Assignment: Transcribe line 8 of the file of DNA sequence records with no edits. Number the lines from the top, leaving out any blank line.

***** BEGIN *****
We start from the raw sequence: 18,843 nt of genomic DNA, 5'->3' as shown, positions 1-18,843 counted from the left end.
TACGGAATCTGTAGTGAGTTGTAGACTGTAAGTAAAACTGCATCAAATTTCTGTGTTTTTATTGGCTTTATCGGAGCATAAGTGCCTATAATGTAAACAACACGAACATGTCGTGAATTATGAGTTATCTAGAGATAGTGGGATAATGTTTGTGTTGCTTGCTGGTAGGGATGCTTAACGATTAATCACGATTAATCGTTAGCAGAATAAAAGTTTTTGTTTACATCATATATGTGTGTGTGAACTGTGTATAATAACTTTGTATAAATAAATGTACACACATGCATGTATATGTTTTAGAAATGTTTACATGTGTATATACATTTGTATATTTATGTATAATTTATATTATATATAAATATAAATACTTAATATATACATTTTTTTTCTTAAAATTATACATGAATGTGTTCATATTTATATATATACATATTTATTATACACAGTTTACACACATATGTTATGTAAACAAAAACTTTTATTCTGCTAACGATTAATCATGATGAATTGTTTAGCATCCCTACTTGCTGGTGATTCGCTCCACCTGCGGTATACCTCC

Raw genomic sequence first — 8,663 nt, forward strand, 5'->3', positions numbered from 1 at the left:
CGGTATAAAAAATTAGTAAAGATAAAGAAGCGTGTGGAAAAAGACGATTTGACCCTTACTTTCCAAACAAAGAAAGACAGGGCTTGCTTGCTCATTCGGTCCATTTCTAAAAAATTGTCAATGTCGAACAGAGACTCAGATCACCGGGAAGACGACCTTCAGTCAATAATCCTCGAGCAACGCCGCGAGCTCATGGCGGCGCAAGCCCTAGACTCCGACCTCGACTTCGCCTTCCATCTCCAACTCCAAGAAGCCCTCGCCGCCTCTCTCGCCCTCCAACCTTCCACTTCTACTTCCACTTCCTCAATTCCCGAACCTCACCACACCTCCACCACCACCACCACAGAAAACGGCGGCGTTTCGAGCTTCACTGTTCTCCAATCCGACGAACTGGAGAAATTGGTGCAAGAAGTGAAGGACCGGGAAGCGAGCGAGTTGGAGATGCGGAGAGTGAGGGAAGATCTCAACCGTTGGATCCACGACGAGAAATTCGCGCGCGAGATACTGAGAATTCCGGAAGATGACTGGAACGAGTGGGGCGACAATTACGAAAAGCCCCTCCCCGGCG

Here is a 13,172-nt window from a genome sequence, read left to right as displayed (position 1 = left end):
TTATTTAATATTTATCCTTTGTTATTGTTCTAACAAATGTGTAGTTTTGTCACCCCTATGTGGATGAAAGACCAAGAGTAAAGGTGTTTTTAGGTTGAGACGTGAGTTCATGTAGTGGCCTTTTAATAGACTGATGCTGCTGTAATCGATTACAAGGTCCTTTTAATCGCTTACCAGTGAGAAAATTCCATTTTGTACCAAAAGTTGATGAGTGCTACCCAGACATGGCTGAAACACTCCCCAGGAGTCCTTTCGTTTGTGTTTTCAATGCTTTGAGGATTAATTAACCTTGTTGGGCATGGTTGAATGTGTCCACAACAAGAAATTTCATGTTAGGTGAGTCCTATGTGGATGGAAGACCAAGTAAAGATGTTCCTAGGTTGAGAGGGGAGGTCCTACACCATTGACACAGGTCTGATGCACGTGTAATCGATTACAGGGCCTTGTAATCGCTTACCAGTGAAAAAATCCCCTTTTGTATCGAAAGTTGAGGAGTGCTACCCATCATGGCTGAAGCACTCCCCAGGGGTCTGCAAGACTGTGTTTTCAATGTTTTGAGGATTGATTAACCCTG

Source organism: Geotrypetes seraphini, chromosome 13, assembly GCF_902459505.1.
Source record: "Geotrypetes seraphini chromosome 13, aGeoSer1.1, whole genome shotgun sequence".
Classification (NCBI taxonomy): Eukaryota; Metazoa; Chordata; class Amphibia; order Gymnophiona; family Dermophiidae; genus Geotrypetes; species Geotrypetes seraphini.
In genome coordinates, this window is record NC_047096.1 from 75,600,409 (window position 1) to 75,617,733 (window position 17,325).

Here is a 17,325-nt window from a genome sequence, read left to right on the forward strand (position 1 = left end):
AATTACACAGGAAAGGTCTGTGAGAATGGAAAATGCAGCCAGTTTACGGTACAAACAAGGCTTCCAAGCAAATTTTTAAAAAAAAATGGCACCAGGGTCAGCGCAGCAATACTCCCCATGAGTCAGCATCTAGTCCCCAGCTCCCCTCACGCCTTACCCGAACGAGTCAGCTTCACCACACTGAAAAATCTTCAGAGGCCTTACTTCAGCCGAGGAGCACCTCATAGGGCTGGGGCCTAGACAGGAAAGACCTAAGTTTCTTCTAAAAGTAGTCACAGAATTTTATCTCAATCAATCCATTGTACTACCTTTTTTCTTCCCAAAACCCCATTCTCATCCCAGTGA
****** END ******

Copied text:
Source record: "Geotrypetes seraphini chromosome 13, aGeoSer1.1, whole genome shotgun sequence".